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Joined 1 year ago
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Cake day: July 2nd, 2023

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  • pedalmore@lemmy.worldtotumblr@lemmy.worldEggs
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    3 months ago

    How is a government subsidy “dumb capitalist nonsense”? The capitalist model would be for a single entity to buy all the small farms that can’t stay in business during volatile market periods and monopolize the market entirely, with zero care to animal welfare, food safety, and customer prices (other than to maximize profits). Your comment is just just lazy “muh capitalism bad”.





  • How can you possibly think the US military, or any sovereign country, will magically spend an extra $165B a year on meat a year if all of the current consumers magically go vegetarian? Who exactly is going to eat a bunch of extra meat? There will just be fewer meat sales, period, ignoring a short term price drop if everyone magically goes vegetarian on the same day.




  • Clearly EVs aren’t there yet for the very bottom of the market. This market will buy used for another decade and then all the sudden will start buying cheap used EVs. Used EV prices are dropping and will continue to drop, but it takes time. In the meantime, wealthy people that were already planning on spending a lot of money on cars will increasingly buy expensive electric cars and prices will come down. Pretty much every manufacturer is targeting a $10k drop in price for the next generation.

    And to answer your question about where are the affordable EVs - China.






  • This whole post is about GM’s ultium issues, which are very much real. You’re the one bringing up Tesla unnecessarily and attacking the source. This may be uncomfortable for you, but GM and Ms Barra herself talk about Tesla all the time, and it’s not surprising that EV news blogs also talk about Tesla a lot - they are the elephant in the room (at least in the US). The article also mentions Honda, and Kia-Hyundai too. Is that a sign of horrific bias too? It’s a long and detailed article that barely mentions Tesla, and only in relevant ways - GM has stated they will pass Tesla by 2025 (ok sure) and the talent comment. Your entire bias argument rests on the word 'Tesla" being in the article twice, not anything of substance, and that’s not even what we’re here to discuss.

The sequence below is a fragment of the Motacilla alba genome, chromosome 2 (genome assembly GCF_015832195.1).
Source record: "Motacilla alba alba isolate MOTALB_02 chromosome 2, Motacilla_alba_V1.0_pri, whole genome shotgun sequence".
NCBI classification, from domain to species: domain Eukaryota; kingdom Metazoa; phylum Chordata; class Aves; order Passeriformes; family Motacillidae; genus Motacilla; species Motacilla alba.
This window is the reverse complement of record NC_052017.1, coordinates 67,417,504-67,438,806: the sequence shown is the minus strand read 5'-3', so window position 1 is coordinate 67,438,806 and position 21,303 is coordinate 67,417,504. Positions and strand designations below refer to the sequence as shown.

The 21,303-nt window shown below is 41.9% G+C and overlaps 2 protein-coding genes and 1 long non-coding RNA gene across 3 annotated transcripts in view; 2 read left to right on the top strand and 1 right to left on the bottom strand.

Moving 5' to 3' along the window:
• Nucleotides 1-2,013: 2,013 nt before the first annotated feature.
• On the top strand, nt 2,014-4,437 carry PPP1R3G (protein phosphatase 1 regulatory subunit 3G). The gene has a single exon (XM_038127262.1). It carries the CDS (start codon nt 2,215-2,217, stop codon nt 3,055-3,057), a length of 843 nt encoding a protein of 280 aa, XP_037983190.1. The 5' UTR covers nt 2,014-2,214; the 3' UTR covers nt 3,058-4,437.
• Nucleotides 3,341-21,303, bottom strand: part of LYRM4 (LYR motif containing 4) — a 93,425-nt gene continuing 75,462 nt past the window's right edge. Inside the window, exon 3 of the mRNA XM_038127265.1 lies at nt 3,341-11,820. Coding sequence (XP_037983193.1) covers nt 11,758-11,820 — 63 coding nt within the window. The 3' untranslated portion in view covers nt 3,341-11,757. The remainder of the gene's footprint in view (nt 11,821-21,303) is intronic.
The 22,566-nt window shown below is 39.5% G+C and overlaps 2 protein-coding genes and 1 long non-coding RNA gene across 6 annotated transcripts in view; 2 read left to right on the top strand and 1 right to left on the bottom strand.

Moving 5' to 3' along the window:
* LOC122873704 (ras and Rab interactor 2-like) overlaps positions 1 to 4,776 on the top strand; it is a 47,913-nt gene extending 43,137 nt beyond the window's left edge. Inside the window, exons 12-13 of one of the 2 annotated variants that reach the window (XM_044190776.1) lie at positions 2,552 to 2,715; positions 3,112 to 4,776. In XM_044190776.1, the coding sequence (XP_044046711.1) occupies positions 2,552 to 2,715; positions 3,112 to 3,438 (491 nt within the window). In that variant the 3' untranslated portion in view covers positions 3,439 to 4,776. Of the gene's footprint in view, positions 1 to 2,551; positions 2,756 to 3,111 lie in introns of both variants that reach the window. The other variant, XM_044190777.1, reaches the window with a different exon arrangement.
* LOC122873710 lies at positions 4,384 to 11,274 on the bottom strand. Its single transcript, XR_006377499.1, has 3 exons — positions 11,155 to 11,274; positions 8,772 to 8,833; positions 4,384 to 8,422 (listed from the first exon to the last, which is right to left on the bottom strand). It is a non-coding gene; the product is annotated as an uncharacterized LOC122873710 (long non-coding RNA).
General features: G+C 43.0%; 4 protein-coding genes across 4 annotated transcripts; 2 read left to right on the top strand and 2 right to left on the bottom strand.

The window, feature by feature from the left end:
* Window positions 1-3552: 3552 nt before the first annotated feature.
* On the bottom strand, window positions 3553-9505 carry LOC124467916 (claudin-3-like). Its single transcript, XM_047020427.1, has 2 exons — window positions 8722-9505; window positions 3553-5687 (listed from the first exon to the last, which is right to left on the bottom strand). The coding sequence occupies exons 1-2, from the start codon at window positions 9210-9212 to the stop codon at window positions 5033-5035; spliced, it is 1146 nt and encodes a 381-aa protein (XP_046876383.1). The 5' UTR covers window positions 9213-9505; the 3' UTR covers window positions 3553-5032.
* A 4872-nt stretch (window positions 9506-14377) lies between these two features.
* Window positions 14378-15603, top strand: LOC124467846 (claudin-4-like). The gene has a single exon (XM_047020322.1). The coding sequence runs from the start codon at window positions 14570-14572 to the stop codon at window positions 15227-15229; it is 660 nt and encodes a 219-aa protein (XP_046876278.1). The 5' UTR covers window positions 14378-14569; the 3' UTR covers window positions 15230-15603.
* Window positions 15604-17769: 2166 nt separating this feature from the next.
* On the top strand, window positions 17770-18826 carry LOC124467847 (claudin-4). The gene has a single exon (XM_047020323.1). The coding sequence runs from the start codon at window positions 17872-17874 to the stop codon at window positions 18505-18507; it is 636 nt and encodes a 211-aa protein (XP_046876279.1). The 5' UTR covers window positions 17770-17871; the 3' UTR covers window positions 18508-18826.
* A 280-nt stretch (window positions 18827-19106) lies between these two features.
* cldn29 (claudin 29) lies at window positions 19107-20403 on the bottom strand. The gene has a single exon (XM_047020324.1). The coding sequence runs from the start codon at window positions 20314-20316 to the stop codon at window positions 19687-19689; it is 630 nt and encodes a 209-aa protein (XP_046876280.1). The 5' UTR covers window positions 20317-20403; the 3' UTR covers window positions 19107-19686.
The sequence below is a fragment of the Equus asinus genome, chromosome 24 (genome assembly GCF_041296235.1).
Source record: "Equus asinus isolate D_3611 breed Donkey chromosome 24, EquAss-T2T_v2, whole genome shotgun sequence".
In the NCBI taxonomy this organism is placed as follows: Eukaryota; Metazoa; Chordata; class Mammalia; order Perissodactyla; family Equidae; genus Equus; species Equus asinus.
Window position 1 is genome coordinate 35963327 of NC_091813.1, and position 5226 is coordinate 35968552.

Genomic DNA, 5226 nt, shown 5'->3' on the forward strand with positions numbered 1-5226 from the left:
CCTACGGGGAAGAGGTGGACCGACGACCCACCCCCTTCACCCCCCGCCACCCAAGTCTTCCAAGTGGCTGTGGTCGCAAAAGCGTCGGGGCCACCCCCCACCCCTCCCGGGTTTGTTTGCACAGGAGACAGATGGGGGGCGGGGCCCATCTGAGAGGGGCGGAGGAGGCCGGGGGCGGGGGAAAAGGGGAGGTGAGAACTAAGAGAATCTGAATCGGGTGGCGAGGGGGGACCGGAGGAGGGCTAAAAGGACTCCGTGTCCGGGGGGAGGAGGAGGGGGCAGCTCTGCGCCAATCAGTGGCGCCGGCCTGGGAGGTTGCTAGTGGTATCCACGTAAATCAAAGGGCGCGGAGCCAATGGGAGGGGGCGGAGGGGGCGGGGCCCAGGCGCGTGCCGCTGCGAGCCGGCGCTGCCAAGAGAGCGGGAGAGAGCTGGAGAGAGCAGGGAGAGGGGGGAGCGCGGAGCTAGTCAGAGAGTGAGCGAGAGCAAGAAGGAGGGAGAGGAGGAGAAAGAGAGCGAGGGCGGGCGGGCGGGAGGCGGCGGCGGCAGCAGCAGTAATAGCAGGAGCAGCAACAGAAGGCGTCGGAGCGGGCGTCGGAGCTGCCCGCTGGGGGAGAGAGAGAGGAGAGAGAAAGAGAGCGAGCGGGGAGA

I don’t even like Tesla personally and won’t consider buying one unless Elon is long gone and they make some design changes. But I won’t buy an ultium car for quite sometime either, because it’s a hot mess.


  • It’s more complicated than private network = more sales, because otherwise why would they open it at all? As a public corporation, the default assumption is that they think they’ll make more money opening the network than keeping it closed. There’s NEVI money, there is whatever backroom deals with the other automakers, there is brand prestige with NACS, there is marketing effect of getting drivers of other brands EVs to engage with their network, there is the long term view that their market share can only shrink and it’s better to ensure their customers have access to every charger, etc. I think time will show that open access is more profitable for everyone.


  • Nonsense. It’s plainly obvious Ultium has been a mess, and this article describes how based on quotes from Ms Barra herself acknowledging issues. There isn’t even a mention of Tesla beyond saying that GM has been reluctant to poach talent from them and preferring to use their own experience and supply chains. GM has a mystery contractor that’s clearly failing on module and pack assembly, in addition to software issues. If anything, this article praises the Chinese manufacturers that are producing “ultium” vehicles since they have more experience assembling packs.





  • No, it says “not necessarily per product unit”. Your characterization of the abstract is incomplete as it doesn’t definitely state what you’re claiming it states. It’s also a euro meta analysis, not a US analysis, so extrapolating your oversimplified conclusion is even more of a stretch since we’re talking about the USDA. I’m more concerned about carbon, water use, pollinator collapse, and a host of other metrics than NOx (which is a function of diesel emissions standards and crop yield, and can be fixed independently).